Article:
Genetically engineered mushrooms used to kill malaria-carrying mosquitoes © Getty Images

Genetically engineered mushrooms used to kill malaria-carrying mosquitoes

The fungus Metarhizium pingshaense, with added spider venom, can kill over 99 per cent of mosquitoes.

A venom-filled fungus with mosquito-killing abilities could provide a safe, cheap and accessible protection against malaria. In experiments, the genetically-modified fungus, which produces a toxin based on spider venom, killed over 99 per cent of mosquitoes in only 45 days.

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The modified fungus Metarhizium pingshaense was first developed in 2017, but this is the first time its ability to kill mosquitoes were tested outside the lab. The team, a collaboration between scientists from the University of Maryland and Burkina Faso, tested the fungus in a 600 square-metre enclosed simulated village. When the mosquitoes were exposed to the fungus, the population dropped from 1,500 adults down to only 13. At such low numbers, the males can’t form the mating swarm required for breeding.

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The scientists took advantage of a natural characteristic of the fungus: it has a ‘genetic switch’ which is only activated when it is in the bloodstream of a mosquito.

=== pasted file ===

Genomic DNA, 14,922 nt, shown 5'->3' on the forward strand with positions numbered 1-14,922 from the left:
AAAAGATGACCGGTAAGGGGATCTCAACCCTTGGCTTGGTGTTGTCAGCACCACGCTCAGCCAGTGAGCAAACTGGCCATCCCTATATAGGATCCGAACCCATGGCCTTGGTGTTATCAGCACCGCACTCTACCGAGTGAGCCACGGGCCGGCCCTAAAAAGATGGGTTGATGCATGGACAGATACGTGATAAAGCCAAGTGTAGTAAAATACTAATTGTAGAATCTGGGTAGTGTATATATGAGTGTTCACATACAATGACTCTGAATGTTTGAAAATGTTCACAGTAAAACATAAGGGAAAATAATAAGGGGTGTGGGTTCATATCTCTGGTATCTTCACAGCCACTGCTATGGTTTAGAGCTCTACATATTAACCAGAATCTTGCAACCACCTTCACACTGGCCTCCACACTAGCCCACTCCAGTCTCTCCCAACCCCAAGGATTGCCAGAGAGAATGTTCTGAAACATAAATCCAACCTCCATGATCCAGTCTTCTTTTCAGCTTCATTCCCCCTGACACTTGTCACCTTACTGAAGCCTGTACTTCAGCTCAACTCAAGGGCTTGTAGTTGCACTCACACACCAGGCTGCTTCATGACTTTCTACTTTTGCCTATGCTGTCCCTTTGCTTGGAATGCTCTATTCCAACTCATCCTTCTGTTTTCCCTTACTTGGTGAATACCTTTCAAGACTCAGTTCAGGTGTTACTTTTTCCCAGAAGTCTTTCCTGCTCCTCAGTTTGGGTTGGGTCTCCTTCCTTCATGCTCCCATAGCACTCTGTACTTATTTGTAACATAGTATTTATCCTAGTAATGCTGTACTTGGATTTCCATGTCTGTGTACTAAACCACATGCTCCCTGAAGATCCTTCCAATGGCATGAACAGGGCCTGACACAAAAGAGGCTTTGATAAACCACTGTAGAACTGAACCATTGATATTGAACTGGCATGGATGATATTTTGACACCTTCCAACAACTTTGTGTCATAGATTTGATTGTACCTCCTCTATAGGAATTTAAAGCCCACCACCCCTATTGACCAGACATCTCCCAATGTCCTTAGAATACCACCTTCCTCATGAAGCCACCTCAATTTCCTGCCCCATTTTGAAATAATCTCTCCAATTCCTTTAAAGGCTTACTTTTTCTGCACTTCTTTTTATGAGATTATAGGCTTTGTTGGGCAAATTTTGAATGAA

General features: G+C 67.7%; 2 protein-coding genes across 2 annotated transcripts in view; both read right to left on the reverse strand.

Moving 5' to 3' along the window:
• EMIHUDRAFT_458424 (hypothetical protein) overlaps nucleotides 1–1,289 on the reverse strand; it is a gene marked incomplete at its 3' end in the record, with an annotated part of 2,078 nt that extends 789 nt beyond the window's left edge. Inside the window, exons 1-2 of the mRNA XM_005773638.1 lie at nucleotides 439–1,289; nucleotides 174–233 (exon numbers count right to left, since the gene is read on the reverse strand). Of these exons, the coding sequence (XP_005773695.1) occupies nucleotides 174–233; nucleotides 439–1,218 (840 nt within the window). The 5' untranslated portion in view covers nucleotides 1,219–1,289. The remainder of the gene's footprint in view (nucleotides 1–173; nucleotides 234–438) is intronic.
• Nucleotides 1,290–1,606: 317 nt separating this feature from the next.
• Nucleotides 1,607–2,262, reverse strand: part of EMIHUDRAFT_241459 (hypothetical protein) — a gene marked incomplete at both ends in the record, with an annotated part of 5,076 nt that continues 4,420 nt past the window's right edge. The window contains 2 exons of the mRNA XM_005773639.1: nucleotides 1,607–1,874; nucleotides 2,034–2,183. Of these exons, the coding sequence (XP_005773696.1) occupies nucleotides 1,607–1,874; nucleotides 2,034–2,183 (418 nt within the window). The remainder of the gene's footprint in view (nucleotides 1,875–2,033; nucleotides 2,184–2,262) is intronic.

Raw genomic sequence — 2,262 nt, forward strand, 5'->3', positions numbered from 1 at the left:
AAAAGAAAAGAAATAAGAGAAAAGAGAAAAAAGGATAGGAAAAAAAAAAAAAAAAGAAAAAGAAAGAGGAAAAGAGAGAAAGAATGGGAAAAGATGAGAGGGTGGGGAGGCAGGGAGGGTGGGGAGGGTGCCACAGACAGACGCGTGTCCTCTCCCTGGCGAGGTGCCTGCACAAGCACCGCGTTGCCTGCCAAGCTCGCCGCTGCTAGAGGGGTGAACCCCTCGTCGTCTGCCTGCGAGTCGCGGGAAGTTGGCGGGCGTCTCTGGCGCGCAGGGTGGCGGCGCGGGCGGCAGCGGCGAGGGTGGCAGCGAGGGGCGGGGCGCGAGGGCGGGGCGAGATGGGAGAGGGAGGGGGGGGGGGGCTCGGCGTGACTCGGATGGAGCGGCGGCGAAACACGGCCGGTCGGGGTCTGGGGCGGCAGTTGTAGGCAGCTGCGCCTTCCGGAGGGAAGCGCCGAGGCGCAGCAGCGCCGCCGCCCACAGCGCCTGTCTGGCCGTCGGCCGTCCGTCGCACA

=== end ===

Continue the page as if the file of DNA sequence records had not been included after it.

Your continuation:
“These fungi are very selective,” said Raymond St. Leger, professor of entomology at the University of Maryland. “They know where they are from chemical signals and the shapes of features on an insect’s body. The strain we are working with likes mosquitoes. When this fungus detects that it is on a mosquito, it penetrates the mosquito’s cuticle and enters the insect. It won’t go to that trouble for other insects, so it’s quite safe for beneficial species such as honeybees.”

The team believe that the fungi could provide a realistic form of protection against mosquitoes for many communities, since the fungus is administered in sesame oil coated onto black cotton sheets, both of which can be obtained cheaply and locally. What’s more, the treatment is equally effective against mosquitoes which have developed insecticide resistance.

Next, the team hopes to carry out trials in a real village.


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